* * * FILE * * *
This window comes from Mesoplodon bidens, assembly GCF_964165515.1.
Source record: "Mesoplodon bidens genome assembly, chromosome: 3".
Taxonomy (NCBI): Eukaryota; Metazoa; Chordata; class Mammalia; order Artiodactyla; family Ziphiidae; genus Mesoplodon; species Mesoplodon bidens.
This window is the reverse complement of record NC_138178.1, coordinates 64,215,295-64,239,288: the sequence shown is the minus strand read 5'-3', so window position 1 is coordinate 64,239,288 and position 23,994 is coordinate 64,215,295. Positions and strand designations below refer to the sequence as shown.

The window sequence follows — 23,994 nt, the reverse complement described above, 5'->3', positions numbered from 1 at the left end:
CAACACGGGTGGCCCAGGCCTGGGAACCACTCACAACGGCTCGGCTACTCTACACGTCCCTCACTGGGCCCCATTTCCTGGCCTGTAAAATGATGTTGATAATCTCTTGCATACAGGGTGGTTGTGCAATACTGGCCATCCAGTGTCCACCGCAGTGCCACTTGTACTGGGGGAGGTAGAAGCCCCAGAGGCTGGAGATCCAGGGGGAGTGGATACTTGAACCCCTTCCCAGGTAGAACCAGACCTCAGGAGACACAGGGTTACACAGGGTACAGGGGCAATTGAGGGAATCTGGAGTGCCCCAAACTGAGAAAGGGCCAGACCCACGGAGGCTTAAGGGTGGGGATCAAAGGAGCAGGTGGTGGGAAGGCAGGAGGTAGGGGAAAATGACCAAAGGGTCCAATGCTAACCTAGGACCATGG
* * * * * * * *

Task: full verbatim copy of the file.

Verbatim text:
This window comes from Mesoplodon bidens, assembly GCF_964165515.1.
Source record: "Mesoplodon bidens genome assembly, chromosome: 3".
Taxonomy (NCBI): Eukaryota; Metazoa; Chordata; class Mammalia; order Artiodactyla; family Ziphiidae; genus Mesoplodon; species Mesoplodon bidens.
This window is the reverse complement of record NC_138178.1, coordinates 64,215,295-64,239,288: the sequence shown is the minus strand read 5'-3', so window position 1 is coordinate 64,239,288 and position 23,994 is coordinate 64,215,295. Positions and strand designations below refer to the sequence as shown.

The window sequence follows — 23,994 nt, the reverse complement described above, 5'->3', positions numbered from 1 at the left end:
CAACACGGGTGGCCCAGGCCTGGGAACCACTCACAACGGCTCGGCTACTCTACACGTCCCTCACTGGGCCCCATTTCCTGGCCTGTAAAATGATGTTGATAATCTCTTGCATACAGGGTGGTTGTGCAATACTGGCCATCCAGTGTCCACCGCAGTGCCACTTGTACTGGGGGAGGTAGAAGCCCCAGAGGCTGGAGATCCAGGGGGAGTGGATACTTGAACCCCTTCCCAGGTAGAACCAGACCTCAGGAGACACAGGGTTACACAGGGTACAGGGGCAATTGAGGGAATCTGGAGTGCCCCAAACTGAGAAAGGGCCAGACCCACGGAGGCTTAAGGGTGGGGATCAAAGGAGCAGGTGGTGGGAAGGCAGGAGGTAGGGGAAAATGACCAAAGGGTCCAATGCTAACCTAGGACCATGG